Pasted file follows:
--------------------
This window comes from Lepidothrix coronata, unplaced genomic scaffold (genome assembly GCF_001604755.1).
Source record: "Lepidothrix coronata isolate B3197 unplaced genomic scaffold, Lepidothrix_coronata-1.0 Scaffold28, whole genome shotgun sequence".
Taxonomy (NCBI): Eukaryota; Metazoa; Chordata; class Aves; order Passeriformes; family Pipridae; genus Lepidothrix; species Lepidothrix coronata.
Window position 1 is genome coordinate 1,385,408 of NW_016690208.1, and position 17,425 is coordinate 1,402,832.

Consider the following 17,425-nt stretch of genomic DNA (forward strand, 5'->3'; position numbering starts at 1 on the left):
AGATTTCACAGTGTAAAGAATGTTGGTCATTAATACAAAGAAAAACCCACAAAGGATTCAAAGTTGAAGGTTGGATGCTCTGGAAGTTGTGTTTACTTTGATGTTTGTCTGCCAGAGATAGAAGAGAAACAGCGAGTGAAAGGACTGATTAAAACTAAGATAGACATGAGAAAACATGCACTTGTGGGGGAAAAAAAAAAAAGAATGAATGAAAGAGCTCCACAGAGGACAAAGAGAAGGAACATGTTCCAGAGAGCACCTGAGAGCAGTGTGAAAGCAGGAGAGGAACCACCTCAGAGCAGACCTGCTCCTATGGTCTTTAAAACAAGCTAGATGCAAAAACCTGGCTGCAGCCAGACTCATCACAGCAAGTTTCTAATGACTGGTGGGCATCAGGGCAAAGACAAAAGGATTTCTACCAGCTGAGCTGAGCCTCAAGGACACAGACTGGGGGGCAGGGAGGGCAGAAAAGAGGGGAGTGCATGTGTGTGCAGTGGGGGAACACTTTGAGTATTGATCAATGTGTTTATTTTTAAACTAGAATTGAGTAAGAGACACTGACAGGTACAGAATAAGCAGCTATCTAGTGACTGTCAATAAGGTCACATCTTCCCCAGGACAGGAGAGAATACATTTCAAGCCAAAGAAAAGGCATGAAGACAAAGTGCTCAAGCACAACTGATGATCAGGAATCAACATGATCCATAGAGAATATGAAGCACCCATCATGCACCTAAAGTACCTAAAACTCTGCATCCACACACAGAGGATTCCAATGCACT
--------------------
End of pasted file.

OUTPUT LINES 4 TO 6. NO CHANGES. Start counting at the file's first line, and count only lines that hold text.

Window position 1 is genome coordinate 1,385,408 of NW_016690208.1, and position 17,425 is coordinate 1,402,832.

Consider the following 17,425-nt stretch of genomic DNA (forward strand, 5'->3'; position numbering starts at 1 on the left):
AGATTTCACAGTGTAAAGAATGTTGGTCATTAATACAAAGAAAAACCCACAAAGGATTCAAAGTTGAAGGTTGGATGCTCTGGAAGTTGTGTTTACTTTGATGTTTGTCTGCCAGAGATAGAAGAGAAACAGCGAGTGAAAGGACTGATTAAAACTAAGATAGACATGAGAAAACATGCACTTGTGGGGGAAAAAAAAAAAAGAATGAATGAAAGAGCTCCACAGAGGACAAAGAGAAGGAACATGTTCCAGAGAGCACCTGAGAGCAGTGTGAAAGCAGGAGAGGAACCACCTCAGAGCAGACCTGCTCCTATGGTCTTTAAAACAAGCTAGATGCAAAAACCTGGCTGCAGCCAGACTCATCACAGCAAGTTTCTAATGACTGGTGGGCATCAGGGCAAAGACAAAAGGATTTCTACCAGCTGAGCTGAGCCTCAAGGACACAGACTGGGGGGCAGGGAGGGCAGAAAAGAGGGGAGTGCATGTGTGTGCAGTGGGGGAACACTTTGAGTATTGATCAATGTGTTTATTTTTAAACTAGAATTGAGTAAGAGACACTGACAGGTACAGAATAAGCAGCTATCTAGTGACTGTCAATAAGGTCACATCTTCCCCAGGACAGGAGAGAATACATTTCAAGCCAAAGAAAAGGCATGAAGACAAAGTGCTCAAGCACAACTGATGATCAGGAATCAACATGATCCATAGAGAATATGAAGCACCCATCATGCACCTAAAGTACCTAAAACTCTGCATCCACACACAGAGGATTCCAATGCACT